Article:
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Cephalalgia. 2007 Sep;27(9):1050-4. Epub 2007 Aug 3.

Lower cervical disc prolapse may cause cervicogenic headache: prospective study in patients undergoing surgery.

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Department of Neurology, University Duisberg-Essen, Essen, Germany.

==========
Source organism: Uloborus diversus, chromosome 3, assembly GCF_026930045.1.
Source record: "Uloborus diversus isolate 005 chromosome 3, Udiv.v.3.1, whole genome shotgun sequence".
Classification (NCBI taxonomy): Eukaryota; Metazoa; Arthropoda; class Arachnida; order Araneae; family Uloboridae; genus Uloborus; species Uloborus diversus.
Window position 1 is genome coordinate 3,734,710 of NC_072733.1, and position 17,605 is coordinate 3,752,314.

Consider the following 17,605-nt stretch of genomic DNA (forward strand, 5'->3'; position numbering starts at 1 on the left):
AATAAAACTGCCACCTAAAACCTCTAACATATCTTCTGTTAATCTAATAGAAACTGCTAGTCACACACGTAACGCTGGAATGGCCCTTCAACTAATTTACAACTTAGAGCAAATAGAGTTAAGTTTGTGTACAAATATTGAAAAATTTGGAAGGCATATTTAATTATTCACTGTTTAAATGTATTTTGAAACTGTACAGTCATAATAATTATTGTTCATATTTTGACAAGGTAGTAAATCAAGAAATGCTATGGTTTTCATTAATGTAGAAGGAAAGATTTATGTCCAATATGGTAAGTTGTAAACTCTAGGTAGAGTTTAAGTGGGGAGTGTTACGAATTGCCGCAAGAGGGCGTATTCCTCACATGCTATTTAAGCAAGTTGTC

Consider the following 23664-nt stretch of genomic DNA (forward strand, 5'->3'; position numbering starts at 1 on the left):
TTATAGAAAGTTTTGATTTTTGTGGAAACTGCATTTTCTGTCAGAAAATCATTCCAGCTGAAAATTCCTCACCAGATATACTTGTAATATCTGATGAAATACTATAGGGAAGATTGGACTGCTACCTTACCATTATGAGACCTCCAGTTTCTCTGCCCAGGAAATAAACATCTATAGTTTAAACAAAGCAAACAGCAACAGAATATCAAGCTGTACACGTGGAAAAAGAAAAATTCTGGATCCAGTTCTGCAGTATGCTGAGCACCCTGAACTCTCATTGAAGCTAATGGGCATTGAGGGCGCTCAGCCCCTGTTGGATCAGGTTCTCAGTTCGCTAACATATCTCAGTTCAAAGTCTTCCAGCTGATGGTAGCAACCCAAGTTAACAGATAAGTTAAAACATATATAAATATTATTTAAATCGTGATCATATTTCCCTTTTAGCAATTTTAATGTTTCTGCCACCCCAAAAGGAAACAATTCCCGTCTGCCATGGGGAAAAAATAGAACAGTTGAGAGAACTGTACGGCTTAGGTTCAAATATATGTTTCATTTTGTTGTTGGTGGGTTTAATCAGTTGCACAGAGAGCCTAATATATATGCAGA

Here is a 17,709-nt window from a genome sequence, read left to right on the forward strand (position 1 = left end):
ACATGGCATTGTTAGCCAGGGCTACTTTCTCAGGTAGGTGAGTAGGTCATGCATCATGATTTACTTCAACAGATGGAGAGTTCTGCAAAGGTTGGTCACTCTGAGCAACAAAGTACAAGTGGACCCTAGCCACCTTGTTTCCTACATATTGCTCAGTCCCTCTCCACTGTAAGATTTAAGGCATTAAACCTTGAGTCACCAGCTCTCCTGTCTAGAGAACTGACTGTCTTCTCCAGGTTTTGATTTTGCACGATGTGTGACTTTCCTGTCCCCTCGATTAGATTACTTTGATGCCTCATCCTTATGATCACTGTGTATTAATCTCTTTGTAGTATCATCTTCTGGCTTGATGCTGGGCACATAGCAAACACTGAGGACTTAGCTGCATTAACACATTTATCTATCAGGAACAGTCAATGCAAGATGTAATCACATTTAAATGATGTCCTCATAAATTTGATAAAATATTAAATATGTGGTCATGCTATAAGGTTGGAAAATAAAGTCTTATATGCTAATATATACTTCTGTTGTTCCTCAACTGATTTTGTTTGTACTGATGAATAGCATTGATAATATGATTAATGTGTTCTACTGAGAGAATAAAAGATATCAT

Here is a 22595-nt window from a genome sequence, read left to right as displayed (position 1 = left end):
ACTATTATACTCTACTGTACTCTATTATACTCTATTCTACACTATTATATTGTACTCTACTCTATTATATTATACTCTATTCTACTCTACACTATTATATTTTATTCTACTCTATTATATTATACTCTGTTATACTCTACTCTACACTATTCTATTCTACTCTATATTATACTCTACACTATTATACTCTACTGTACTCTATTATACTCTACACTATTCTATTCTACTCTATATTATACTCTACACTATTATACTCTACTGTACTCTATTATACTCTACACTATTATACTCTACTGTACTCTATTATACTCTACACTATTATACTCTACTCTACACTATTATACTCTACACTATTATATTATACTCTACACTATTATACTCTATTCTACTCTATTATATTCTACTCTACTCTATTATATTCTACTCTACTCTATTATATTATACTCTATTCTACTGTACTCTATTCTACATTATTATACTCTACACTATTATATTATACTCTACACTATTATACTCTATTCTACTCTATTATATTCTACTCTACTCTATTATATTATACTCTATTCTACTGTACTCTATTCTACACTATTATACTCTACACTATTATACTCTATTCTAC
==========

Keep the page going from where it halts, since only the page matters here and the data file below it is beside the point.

In 1983 Sjaastad published for the first time diagnostic criteria for cervicogenic headache. Until now there have been no prospective studies investigating whether cervical disc prolapse can cause cervicogenic headache. Between July 2002 and July 2003 50 patients with cervical disc prolapse proven by computed tomography, myelography or magnetic resonance imaging were recruited and prospectively followed for 3 months. Patients were asked at different time points about headache and neck pain by questionnaires and structured interviews. These data were collected prior to and 7 and 90 days after surgery for the disc prolapse. Fifty patients with lumbar disc prolapse, matched for age and sex, undergoing surgery were recruited as controls. Headache and neck pain was diagnosed according to International Headache Society (IHS) criteria. Twelve of 50 patients with cervical disc prolapse reported new headache and neck pain. Seven patients (58%) fulfilled the 2004 IHS criteria for cervicogenic headache. Two of 50 patients with lumbar disc prolapse had new headaches. Their headaches did not fulfil the criteria for cervicogenic headache. One week after surgery, 8/12 patients with cervical disc prolapse and headache reported to be pain free. One patient was improved and three were unchanged. Three months after cervical prolapse surgery, seven patients were pain free, three improved and two unchanged. This prospective study shows an association of low cervical prolapse with cervicogenic headache: headache and neck pain improves or disappears in 80% of patients after surgery for the cervical disc prolapse. These results indicate that pain afferents from the lower cervical roots can converge on the cervical trigeminal nucleus and the nucleus caudalis.

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